Again, as described in John Repsch’s superb biography The Legendary Joe Meek, Geoff spent just over six hours playing the melody over and over, with Joe working his magic as well as double-tracking and then getting Geoff to play the melody at different settings – all the while thickening the sound (not to mention adding even more echo, reverb and other esoteric sonic trickery). 

Geoff also added harp-like tinkling arpeggios using the ‘jangly’ studio piano. Finally Geoff added the otherworldly “Ah-ah-ah-ing”, also tracked several times, and then took a mere 30 minutes or so to finish off Jungle Fever.

By 10pm that night, Meek was experimenting with various mixes as a thunderstorm was raging (confirmed by meteorological records of the time). Joe didn’t know it, but in terms of sound production, he had just created arguably the greatest instrumental single ever released. Joe had also concocted an incredible array of bizarre, space-like sounds to begin and end the record, as well as speeding the whole thing up, thereby raising the pitch. It all helped to create an incredible end product. 

Meek’s friend, the Ivy Music publisher Roy Berry, liked Joe’s acetate “The Theme Of Telstar” (which he played to him on the Tuesday of that week – 17 July) and nervously suggested that Joe should simply call the track Telstar. Remarkably, Joe agreed.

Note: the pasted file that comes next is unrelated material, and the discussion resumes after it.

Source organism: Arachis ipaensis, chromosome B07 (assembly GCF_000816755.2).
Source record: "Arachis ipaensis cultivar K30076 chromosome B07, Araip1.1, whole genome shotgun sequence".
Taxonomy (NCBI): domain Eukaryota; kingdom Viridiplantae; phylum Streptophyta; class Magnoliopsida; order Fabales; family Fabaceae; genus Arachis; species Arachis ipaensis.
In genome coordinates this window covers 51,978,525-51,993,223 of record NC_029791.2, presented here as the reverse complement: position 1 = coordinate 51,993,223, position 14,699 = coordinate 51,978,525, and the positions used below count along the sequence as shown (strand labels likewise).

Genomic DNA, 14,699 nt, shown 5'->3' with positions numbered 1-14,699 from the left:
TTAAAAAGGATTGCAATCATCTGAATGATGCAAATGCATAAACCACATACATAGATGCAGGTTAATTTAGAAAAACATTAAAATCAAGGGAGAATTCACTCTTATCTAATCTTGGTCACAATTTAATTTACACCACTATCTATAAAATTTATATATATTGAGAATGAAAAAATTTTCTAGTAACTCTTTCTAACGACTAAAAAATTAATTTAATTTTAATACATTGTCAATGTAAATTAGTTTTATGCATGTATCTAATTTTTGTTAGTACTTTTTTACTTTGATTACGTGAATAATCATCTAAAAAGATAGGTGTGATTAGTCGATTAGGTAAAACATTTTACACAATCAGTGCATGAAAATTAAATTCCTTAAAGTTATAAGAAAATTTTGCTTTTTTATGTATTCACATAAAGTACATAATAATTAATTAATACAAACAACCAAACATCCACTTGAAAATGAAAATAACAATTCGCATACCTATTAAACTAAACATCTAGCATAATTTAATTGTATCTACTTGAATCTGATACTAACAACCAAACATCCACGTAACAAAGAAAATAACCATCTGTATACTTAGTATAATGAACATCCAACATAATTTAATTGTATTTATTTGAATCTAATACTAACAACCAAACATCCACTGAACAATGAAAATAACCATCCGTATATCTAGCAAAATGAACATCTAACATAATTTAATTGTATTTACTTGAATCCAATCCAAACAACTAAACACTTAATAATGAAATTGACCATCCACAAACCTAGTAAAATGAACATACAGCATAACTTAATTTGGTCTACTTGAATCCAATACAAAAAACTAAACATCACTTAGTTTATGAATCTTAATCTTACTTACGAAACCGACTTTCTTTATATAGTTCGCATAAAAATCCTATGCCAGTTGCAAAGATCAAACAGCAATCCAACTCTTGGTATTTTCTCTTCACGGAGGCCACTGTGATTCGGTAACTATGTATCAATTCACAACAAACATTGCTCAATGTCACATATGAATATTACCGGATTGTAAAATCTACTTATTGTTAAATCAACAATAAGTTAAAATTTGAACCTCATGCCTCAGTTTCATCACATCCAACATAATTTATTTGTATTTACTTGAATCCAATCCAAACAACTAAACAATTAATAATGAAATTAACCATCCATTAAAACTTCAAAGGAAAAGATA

The next day, executives at Decca (especially in view of ‘Telstar mania’ and public interest) said they saw its potential, even if they had misgivings about the unheard levels of compression, reverb and echo: Roy Berry had to calm down a fulminating Meek after one Decca executive thought that the beginning of the record was scratched (clearly not fully cognisant of Joe’s marvellous opening FX).

But by Friday 20 July, slightly less than five days after The Tornados started work from scratch, Joe’s final master tape was with Decca. Three weeks later, Telstar was in the shops.

To Boldly Go…

Five weeks later in September 1962 Telstar was a No.1 and its success was repeated on an international scale: in December 1962 it became the very first record by a UK group to top the USA charts – well over a year before The Beatles did so. In the Arena TV documentary about Joe Meek, Heinz related that The Tornados thought the finished article – which reached them as an acetate on 21 July in Great Yarmouth – was “crap!”

Certainly it would have been unrecognisable to them, and Cattini has always said that the main concern was not that they thought it was terrible, but rather how on earth they would ever be able to play it live with just five musicians onstage.